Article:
Lumpfish are increasingly being used by the salmon industry as a cleaner fish to remove parasitic sea lice, which cost the Scottish salmon industry alone an estimated £40 million per year.
Because they are a relatively new fish to aquaculture, researchers are still establishing the optimum conditions for lumpfish welfare.
In a new study, a team led by Dr Sonia Rey Planellas at the University of Stirling’s Institute of Aquaculture, has established the correlation between lumpfish growth weights and welfare, and turned it into a tool farmers can use to assess the health of the fish and take remedial action if required.
“At the moment, in the UK we use Operational Welfare Indicators (OWIs) for fish welfare, but lumpfish are a different shape to many other fish, so it’s about identifying the best indicators for each species,” said Dr Rey Planellas in a press release.
“Fin damage is typically the indicator that is used, but in this study we found a more useful indicator was the correlation between growth weight relative to size and welfare.”
The researchers developed four indices based on weight and length comparisons, correlated with the OWIs for lumpfish, to develop a formula that calculates an overall score of above or below 2.8 (for other fish the figure is 3). Above 2.8 means the fish is fine, below means the condition is sub-optimal and farmers must take remedial action. Farmers input their measurements into a free online tool.”
“It can help farmers calculate optimal times to introduce the lumpfish to the salmon, for example,” added Dr Rey Planellas. “Lumpfish can sometimes grow very fast, which leads farmers to introduce them too early, when the waters are still too cold. This is not good for welfare outcomes.”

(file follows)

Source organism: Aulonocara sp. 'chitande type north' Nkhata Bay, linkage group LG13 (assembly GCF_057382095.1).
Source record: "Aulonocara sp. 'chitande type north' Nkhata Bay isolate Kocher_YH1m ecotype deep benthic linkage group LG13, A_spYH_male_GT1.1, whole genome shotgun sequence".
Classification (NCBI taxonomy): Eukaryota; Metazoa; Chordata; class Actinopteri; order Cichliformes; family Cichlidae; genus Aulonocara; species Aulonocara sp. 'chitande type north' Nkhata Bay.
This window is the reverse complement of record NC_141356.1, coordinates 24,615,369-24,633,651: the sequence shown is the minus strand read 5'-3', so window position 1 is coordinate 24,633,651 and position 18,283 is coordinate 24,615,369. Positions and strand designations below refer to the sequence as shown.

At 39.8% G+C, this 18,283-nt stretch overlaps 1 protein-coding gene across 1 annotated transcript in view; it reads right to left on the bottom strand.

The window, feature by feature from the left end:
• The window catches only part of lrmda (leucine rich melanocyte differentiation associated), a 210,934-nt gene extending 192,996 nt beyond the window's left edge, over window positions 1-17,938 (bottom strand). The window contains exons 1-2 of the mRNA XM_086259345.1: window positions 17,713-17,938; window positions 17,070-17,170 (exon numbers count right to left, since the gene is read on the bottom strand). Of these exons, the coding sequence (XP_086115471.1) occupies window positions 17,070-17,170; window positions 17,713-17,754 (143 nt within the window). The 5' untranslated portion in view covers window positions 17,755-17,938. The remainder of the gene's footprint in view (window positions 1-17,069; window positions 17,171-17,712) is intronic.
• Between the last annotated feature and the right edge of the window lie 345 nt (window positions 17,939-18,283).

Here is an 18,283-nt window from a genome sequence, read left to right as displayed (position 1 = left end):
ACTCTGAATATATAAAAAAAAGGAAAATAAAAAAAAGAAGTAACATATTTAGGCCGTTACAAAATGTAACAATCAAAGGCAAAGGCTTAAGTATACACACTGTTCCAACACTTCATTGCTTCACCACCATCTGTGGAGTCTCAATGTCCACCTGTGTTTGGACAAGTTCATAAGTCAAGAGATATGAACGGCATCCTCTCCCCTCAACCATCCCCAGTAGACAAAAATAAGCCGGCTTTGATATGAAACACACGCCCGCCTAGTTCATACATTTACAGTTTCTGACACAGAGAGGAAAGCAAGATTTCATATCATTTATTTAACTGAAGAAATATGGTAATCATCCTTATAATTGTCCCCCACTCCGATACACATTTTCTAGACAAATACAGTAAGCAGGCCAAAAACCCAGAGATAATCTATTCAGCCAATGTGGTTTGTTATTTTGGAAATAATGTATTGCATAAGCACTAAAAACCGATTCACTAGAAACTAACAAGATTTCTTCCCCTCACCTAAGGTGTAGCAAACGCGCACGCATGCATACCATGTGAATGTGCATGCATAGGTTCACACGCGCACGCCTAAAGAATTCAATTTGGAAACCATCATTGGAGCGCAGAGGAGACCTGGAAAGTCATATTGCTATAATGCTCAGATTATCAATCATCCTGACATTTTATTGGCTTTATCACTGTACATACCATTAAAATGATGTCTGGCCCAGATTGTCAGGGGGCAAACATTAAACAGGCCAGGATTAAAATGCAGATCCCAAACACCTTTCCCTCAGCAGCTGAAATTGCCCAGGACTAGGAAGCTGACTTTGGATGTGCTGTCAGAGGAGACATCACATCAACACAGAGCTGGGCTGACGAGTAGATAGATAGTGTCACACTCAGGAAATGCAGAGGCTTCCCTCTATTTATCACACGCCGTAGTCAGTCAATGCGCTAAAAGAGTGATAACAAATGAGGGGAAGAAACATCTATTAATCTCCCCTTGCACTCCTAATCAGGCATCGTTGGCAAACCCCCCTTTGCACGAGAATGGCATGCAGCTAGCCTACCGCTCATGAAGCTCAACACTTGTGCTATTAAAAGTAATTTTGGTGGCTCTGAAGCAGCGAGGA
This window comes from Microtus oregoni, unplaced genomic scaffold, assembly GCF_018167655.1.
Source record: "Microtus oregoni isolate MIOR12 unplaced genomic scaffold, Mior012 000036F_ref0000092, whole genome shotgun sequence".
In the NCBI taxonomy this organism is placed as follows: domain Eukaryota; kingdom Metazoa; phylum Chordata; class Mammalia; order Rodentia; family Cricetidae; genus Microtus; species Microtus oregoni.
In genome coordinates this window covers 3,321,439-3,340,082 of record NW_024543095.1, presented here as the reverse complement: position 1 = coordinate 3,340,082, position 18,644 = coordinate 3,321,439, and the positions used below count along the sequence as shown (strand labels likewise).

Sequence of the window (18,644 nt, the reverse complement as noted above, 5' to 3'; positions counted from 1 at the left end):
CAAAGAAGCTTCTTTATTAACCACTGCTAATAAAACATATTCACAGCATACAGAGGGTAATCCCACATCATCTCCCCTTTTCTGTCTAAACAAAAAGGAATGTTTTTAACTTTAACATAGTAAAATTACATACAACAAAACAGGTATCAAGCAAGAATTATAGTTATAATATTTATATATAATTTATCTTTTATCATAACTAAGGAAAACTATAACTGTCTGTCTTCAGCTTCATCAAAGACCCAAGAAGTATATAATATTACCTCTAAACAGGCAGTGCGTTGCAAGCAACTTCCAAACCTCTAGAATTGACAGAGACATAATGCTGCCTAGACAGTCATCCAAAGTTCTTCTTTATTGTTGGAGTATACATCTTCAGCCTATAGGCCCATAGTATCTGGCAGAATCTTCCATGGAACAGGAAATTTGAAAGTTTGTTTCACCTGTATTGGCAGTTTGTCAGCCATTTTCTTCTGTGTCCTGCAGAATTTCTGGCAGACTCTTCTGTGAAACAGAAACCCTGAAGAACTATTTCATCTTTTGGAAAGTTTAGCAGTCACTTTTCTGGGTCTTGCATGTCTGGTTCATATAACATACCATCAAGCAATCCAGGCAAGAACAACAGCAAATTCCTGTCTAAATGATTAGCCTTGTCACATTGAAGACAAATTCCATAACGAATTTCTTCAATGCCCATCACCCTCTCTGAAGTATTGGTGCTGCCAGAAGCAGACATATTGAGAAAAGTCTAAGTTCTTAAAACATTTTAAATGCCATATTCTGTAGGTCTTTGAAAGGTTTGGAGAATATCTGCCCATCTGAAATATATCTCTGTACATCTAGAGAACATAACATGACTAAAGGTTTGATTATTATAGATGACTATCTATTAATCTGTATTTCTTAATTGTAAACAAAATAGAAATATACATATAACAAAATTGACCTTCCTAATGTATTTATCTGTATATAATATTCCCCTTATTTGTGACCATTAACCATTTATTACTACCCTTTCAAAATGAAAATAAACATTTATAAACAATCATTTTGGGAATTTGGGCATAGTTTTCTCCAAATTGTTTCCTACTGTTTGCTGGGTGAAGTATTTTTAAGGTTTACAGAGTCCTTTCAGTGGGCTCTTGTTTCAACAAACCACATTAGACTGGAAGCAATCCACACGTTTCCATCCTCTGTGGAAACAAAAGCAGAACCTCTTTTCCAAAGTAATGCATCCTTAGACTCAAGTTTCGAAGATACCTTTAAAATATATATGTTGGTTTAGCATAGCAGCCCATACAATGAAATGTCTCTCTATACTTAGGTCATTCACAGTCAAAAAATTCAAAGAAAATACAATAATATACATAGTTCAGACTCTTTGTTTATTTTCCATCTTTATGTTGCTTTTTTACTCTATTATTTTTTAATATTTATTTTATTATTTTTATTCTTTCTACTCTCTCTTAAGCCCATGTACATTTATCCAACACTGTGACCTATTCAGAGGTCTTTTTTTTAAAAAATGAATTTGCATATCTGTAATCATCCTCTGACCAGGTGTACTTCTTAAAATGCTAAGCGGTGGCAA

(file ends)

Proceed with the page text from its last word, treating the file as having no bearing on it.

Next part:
Jim Treasurer is a scientist with Fai Farms, near Fort William. He worked on the study and works closely with fish farmers. He said: “This tool will help farmers identify fish that are below average condition for the population in the cage, and will indicate a need for prompt, remedial action, such as modifying feed.”
Ralph Bickerdike, head of fish health and welfare at Scottish Sea Farms, who participated in the study, said: “The welfare indicators identified from the project have since been adopted at those of our farms using lumpfish to help control sea lice levels and have proven hugely helpful in ensuring high welfare standards among our cleaner fish.”
The researchers collected data from 456 fish from two different environments: a hatchery at Ardtoe in Scotland and in salmon sea cages in the Faroe Islands and Scotland, in conditions approved by the University of Stirling's Animal Welfare and Ethical Review Body.
The project was a collaboration between the University of Stirling, including modelling by lecturer Bruce McAdam; the Scottish Aquaculture Innovation Centre (SAIC); the Fisheries Society of the British isles (FSBI) and several salmon farming companies. Its focus was to improve non-medicinal measures to manage sea lice.
Dr Rey Planellas added: “The main idea is to minimise the use of medicines in salmon farming, and cleaner fish offer a good alternative. However, we need to develop our knowledge of the welfare of these animals.”
The paper, Using model selection to choose a size-based condition index that is consistent with operational welfare indicators, is published in the Journal of Fish Biology.
Dr Rey Planellas is also co-author on a new paper analysing the knowledge gaps in lumpfish farming. Addressing the welfare needs of farmed lumpfish: knowledge gaps, challenges and solutions is published in Aquaculture Journal.